Wednesday, 14 June 2017

Encouraging male colleagues to reach out when they need extra support at work

It was back in the 1980s that The Cure sang about the fact that Boys Don’t Cry – men are conditioned from a young age not to display negative emotions. This can make it hard later in life for men to seek out the help and support they need, especially at work.

It’s a situation we’ve all been in – feeling the need to reach out for support, but not quite sure how to go about it, or how it will be viewed by colleagues, especially when we are well established in our careers and lots of other people look to us for support and guidance. However, the reluctance for male colleagues can be even more acute than for their female counterparts.

There are many reasons why this might be the case, not least the conditioning to bottle up emotions boys often face when they’re young. Male colleagues may be so out of tune with the emotional side of their make-up that they do not actually recognise that they need help. We, as colleagues, may notice changes in their behaviour and personality before they do.

The following signs are common in people who are struggling:

  • Becoming withdrawn – spending more time alone focused on their work
  • Losing interest in what’s going on around them
  • Not being as confident or outspoken as they have been previously
  • Missing deadlines or not being as productive as usual


What you can do

The mental health charity, MIND, feels here is some evidence that men are more likely to seek help if a friend or colleague encourages them to do so – especially if it’s a female partner or someone who offers advice in a professional capacity, e.g. occupational health. They theorise that the ‘interference’ of a third party helps to legitimise the issues they’re facing, which means male colleagues are more likely to then seek help.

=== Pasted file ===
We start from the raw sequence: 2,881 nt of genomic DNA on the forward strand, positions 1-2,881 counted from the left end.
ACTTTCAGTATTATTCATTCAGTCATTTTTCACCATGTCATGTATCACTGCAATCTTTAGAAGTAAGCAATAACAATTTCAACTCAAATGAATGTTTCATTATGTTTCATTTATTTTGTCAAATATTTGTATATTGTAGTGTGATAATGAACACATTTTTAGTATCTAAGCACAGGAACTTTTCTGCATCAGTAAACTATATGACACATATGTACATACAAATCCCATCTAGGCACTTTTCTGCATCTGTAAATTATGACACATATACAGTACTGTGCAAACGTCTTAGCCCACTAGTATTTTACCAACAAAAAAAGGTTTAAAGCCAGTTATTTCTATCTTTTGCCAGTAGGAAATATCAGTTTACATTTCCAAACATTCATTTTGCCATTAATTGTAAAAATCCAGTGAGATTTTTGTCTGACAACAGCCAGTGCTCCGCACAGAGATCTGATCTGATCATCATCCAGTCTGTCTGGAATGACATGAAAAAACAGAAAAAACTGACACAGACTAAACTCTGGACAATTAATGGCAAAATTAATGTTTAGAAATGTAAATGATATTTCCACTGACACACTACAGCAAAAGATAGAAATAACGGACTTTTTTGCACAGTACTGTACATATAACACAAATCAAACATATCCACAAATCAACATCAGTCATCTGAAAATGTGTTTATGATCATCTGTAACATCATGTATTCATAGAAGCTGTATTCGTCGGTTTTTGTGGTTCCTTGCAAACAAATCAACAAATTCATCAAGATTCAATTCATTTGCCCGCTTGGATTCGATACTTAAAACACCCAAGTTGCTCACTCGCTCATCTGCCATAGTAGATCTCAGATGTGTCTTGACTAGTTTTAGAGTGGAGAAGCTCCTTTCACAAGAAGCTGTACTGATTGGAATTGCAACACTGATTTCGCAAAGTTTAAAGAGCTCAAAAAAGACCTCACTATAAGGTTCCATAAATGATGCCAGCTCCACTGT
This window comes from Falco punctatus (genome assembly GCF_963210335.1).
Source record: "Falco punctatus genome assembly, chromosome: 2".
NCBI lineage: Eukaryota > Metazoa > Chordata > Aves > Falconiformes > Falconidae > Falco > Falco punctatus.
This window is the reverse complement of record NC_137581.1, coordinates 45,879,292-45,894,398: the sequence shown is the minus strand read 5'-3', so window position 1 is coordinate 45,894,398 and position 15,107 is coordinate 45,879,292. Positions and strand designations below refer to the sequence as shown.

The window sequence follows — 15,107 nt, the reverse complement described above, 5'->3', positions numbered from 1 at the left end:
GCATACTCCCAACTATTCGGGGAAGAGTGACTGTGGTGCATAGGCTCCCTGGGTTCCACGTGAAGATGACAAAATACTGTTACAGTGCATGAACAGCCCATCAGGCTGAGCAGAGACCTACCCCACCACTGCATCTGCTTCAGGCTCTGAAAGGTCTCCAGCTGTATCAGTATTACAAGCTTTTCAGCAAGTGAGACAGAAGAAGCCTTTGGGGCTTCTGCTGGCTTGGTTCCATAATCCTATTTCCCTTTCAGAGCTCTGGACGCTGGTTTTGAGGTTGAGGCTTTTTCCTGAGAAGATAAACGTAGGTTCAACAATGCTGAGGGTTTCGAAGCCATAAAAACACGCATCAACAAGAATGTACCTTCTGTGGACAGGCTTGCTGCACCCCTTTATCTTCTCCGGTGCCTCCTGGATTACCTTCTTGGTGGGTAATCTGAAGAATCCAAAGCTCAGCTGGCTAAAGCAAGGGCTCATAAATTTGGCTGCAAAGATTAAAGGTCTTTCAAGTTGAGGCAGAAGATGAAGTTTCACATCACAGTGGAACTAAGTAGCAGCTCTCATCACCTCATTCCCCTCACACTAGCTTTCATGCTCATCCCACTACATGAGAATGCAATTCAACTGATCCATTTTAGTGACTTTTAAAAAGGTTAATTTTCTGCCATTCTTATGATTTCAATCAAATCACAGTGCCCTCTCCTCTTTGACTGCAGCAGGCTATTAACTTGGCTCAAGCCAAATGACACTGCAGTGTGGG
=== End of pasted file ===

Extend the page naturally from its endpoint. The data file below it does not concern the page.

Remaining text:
So, the first thing we can do if we suspect a colleague may be struggling, is to let them know our concerns. If you don’t feel comfortable asking someone outright if there’s something wrong, start by showing an interest in them. Ask them for their opinions and build trust with them in the hope that they may open up to you voluntarily in the near future. At the very least, you’ll be paving the way for a more serious conversation about the support they may need later on.

Secondly, find out what support services are on offer within your organisation and share that information with your colleague. Sometimes, a well-placed flyer or telephone number could be enough to prompt your colleague into seeking the additional support they need. The thought that someone’s struggles are affecting their work – and that it has been noticed - could be enough for them to address whatever is bothering them.

For managers, or other people in a position of influence within your workplace, e.g. employee representatives, making suggestions to introduce practices that can help support the whole team not only helps the colleague you’re worried about, but also the rest of the workforce. These suggestions could include mindfulness practices, stress reduction and time management techniques; workplace counselling services; or occupational relaxation therapies, like massage and accupuncture.

If the above interventions don’t seem to help, it might be beneficial to speak to another colleague about your concerns. HR departments are trained to deal with matters that are impacting on people’s ability to do their job. You can ask to speak to someone in confidence and share your concerns.

For more information about stress reduction in the workplace, you can read our previous blog post Feel free to print it off and leave it around the office, if you think it will help others!